Small glimmer: An artist's impression of the Square Kilometre Array. Photo: Supplied
The country's chief scientist rolled out a sports analogy to make his point recently.
If Australian science was a cricket team we would have a few great players, but a pretty average team, Professor Ian Chubb said in Adelaide.
This may come as a surprise to many. Australians are used to being told we're the best. We produce "world-class research" and continually "punch above our weight", or so we say. But we are better than the top 11 European Union nations and the United States in only 16 out of 91 science fields.
"Compared to the rest of the world we're an outlier": Ian Chubb, Chief Scientist. Photo: Alex Ellinghausen
If those statistics reflected the performance of our national cricket team, Chubb asks, would the selectors, let alone the media, stand for it? Surely not.
Scientists and researchers are outraged by the Treasurer's cuts to its programs and agencies in the budget handed down three weeks ago. The CSIRO, ANSTO, the Australian Research Council, the Defence Science and Technology Organisation, the Co-operative Research Centres and a few other agencies lost $420 million between them. The government did announce a generous Medical Research Future Fund, but many worry it will ignore the role basic sciences play in medical discoveries.
This week one of the government's own backbenchers broke ranks to criticise the budget's harsh treatment of science, saying research funding was the bedrock of Australia's future.
"There appears to be a lack of understanding of how science works," says Liberal MP Dennis Jensen.
"Many advances, including in the medical field, are not the result of directed research, but [come] as a matter of more fundamental research that was not directed."
The cuts to science funding also go against the notion that research will underpin an innovation bonanza that replaces the dividends of the minerals boom.
Chubb was also disappointed by the budget cuts, but says they were the symptom of a much bigger problem, a problem no politician has faced up to.
We are a nation without a plan, he says. Nowhere does a policy or a strategy exist that sets out this country's vision for the future, and how science and innovation should help achieve that.
"You don't go out and buy your bricks before you know what kind of house you're going to build," he says.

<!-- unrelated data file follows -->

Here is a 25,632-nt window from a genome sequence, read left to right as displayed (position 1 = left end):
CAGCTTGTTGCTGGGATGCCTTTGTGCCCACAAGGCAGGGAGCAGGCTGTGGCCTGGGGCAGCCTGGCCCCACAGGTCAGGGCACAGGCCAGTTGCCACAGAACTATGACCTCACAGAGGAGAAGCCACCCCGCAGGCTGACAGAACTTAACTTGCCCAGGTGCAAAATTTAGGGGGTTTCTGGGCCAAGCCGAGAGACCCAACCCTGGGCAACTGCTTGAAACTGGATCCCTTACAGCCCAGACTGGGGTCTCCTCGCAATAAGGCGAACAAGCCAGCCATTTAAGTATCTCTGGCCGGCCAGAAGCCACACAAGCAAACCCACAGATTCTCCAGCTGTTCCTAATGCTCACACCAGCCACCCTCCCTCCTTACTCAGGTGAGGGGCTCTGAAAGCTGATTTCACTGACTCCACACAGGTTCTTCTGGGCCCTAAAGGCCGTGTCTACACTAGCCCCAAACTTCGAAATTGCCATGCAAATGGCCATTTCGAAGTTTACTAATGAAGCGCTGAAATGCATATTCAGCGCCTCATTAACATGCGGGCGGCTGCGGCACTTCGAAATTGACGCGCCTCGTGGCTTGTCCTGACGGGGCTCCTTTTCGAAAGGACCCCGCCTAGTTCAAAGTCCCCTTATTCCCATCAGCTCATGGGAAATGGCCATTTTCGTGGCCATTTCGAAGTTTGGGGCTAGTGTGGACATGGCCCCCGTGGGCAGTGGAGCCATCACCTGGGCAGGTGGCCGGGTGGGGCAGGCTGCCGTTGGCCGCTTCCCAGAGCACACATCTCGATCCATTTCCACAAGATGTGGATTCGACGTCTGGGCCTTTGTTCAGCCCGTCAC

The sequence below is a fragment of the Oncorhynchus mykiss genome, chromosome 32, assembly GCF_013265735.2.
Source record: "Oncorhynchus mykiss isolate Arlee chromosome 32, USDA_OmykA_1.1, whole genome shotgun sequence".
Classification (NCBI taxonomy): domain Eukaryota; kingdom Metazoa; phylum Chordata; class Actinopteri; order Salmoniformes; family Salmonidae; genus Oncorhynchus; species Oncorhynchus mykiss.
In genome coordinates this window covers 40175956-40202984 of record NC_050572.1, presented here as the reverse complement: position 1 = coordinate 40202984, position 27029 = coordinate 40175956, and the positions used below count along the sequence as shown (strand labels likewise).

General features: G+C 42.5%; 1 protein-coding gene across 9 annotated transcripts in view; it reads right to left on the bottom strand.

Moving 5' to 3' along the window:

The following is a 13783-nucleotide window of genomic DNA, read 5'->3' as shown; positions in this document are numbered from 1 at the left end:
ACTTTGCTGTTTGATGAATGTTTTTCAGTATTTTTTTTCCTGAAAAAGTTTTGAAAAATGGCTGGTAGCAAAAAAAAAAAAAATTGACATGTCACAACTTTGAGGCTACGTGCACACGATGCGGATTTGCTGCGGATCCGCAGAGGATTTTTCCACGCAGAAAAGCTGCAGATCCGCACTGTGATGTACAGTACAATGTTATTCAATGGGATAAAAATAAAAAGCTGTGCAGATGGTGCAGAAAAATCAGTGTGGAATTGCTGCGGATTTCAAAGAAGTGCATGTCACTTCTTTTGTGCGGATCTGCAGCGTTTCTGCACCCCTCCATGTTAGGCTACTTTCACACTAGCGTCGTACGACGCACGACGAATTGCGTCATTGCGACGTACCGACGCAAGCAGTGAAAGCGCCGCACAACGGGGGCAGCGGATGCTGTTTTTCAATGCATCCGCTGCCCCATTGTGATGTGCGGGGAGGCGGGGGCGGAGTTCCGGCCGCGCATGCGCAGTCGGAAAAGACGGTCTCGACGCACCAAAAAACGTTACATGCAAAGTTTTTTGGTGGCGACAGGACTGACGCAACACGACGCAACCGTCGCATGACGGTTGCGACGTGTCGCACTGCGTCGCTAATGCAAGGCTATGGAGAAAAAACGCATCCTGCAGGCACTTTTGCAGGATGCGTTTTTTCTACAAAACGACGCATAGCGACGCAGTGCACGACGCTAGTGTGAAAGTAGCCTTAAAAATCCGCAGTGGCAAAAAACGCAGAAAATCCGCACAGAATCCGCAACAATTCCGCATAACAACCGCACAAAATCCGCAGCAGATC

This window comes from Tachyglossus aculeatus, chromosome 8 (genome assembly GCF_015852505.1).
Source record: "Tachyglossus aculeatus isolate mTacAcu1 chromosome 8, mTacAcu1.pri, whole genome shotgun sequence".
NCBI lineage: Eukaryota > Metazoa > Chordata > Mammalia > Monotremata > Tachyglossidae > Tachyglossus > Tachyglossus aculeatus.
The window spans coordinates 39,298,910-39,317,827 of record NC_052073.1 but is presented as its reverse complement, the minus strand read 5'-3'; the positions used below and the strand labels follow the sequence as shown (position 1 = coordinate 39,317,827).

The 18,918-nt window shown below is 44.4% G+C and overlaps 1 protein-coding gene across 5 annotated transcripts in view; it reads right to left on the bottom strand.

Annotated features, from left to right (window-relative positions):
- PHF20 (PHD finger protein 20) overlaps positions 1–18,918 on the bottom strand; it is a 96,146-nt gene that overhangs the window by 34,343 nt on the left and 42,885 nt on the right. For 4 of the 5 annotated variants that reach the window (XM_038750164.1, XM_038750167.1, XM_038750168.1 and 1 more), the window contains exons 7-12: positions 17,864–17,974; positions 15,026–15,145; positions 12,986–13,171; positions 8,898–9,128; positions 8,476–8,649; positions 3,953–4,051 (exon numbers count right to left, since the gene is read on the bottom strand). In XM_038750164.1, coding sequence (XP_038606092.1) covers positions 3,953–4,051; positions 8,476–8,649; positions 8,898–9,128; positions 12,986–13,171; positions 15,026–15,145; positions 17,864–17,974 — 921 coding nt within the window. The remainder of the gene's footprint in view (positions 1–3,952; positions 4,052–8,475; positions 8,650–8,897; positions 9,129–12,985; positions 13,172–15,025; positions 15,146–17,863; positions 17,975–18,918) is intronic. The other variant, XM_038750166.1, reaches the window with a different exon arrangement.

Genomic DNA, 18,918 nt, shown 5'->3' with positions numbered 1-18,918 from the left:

Chubb believes Australia suffers because of its ''she'll be right'' attitude, which feeds the delusion we are better than we really are.
"We wait for something good to come along because it always has," he says.
As a consequence of not having a plan, it is easy for ministers to announce a program one year only to have the next government dismantle it. And it's easy for treasurers to slash cash from an area of research without acknowledging the consequences for another sector.
Take the government's policy to increase the cost of an agricultural science degree, while at the same time committing the country to export more food as part of international trade agreements. Making PhD students pay for their degrees is hardly going to solve the national shortage of people trained in science, technology, engineering and mathematics.
Australia is one of only three countries in the OECD without a science or innovation strategy, says Chubb. The other two are Portugal and Luxembourg.
"Compared to the rest of the world we're an outlier," he says.
And being an outsider increases the risk of being left behind.
CSIRO chairman Simon McKeon says Australia's problem is that it doesn't aspire to be a clever nation.
"I travel around the country and I don't see our desire to be smart, I see us aspire to have the world's largest homes," says the former Australian of the Year.
ome people say the government declared its hand on Australian science when it decided not to appoint a dedicated minister for the first time in almost 80 years. Prime Minister Tony Abbott responded by telling the public to judge his government "by our performance, not by our titles".
Come budget night, his performance on this seemed pretty clear.
But Chubb hopes the changes in science funding offer an opportunity. The country should now identify what it needs and what it is good at, and from there develop a comprehensive science policy, he says.